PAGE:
Notes: Bioinformatics Open Source Conference 2015 day 2 morning — Ewan Birney, Open Science and Reproducibility

I’m at the 2015 Bioinformatics Open Source Conference (BOSC) in Dublin, Ireland. BOSC is a two day community conference devoted to open source and open science. These are my notes on the morning session with a keynote from Ewan Birney and a section on Open Science and Reproducibility.

My other notes from the conference:

Keynote

Big Data in Biology and why open source matters

Ewan Birney

Ewan is a founder of BOSC and former director of OpenBio, so we’re excited to have him giving a keynotes. We start with lots of stories and memories about his impact on the current set of community members in BOSC.

Ewan starts by reminding us that we’re going through a revolution. The cost of sequencing in 10 years dropped from millions to thousands: mansion versus season tickets to Arsenal. He is brilliantly good at describing the high level picture of the importance of sequencing technology and changes.

3 reasons why open source code matters:

  1. Scientific transperency: providing access to your data and analysis approach is a fundamental process of science
  2. Efficiency: library scale code re-use. It’s a careful art and need to do more than just make your code available. Bugs can have downstream consequences on conclusions – have an extra big job to avoid bugs so need to risk pool for key components.
  3. Community: sharing code allows people to specialize in specific areas, outlasts any individual’s contribution. Challenge is to fund and support these community projects.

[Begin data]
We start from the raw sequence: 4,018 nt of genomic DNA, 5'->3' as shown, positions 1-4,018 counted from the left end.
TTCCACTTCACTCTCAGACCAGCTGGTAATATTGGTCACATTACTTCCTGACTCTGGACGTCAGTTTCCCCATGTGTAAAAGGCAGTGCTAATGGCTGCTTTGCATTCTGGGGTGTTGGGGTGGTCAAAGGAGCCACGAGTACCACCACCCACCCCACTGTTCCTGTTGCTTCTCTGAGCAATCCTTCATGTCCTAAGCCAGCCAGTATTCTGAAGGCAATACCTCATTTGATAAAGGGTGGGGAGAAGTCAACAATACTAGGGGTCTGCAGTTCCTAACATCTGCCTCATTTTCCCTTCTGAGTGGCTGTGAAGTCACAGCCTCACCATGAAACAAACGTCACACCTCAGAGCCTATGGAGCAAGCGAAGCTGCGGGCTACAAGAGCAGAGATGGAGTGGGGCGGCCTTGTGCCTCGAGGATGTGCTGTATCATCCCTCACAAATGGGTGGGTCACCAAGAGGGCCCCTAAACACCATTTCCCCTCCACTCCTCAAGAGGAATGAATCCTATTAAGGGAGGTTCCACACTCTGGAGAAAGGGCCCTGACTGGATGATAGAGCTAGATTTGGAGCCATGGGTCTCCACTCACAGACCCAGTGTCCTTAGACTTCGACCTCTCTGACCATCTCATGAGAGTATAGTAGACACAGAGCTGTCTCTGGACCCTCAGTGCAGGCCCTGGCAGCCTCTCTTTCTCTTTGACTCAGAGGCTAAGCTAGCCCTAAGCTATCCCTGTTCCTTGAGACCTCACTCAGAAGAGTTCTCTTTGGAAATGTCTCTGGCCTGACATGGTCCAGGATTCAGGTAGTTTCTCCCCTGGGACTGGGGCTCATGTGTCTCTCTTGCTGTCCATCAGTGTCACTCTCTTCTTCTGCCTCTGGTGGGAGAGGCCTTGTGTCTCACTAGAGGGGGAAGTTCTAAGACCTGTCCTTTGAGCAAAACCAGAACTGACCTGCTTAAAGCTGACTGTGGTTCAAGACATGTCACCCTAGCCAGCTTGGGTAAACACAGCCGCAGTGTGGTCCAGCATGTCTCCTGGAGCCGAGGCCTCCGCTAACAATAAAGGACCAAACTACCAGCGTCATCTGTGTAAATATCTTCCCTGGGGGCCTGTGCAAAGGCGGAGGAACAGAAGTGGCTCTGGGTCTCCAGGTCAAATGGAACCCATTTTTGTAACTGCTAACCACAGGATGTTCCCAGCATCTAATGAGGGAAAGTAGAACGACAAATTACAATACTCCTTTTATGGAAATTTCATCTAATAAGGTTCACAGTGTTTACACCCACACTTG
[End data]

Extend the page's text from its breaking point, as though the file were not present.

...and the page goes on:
Infrastructures are crucial and we only notice them when they fail. Hard to work on because you only hear about it when something is wrong. Life sciences is about small details: lots of data types, metadata. EMBL-EBI can scale in terms of data, but won’t scale in terms of people and expertise. ELIXIR makes this a joint problem tackled across Europe. The goal is to scale in terms of expertise and collaboration.

Now Ewan talks about his work on storing information in DNA. Dreamed up over beers, and then came up with ways to encode binary as DNA in small easily made chunks with redundancy. Stored picture of EBI, Martin Luther King’s I have a dream speech, the Watson/Crick paper and Shakespeare’s sonnets.

Good questions around scaling and the cloud. Growing need to practice healthcare and work with research science. For access reasons, need fedarated systems that can share data. Will not be able to aggregate data, so need to make this future work for us.

Question about how to financially support open-source infrastructure developers. Need to look at how Linux/Apache foundations work and try to build off their success at supporting paid developers managing a larger volunteer community.

Open Science and Reproducibility

A curriculum for teaching Reproducible Computational Science bootcamps

Hilmar Lapp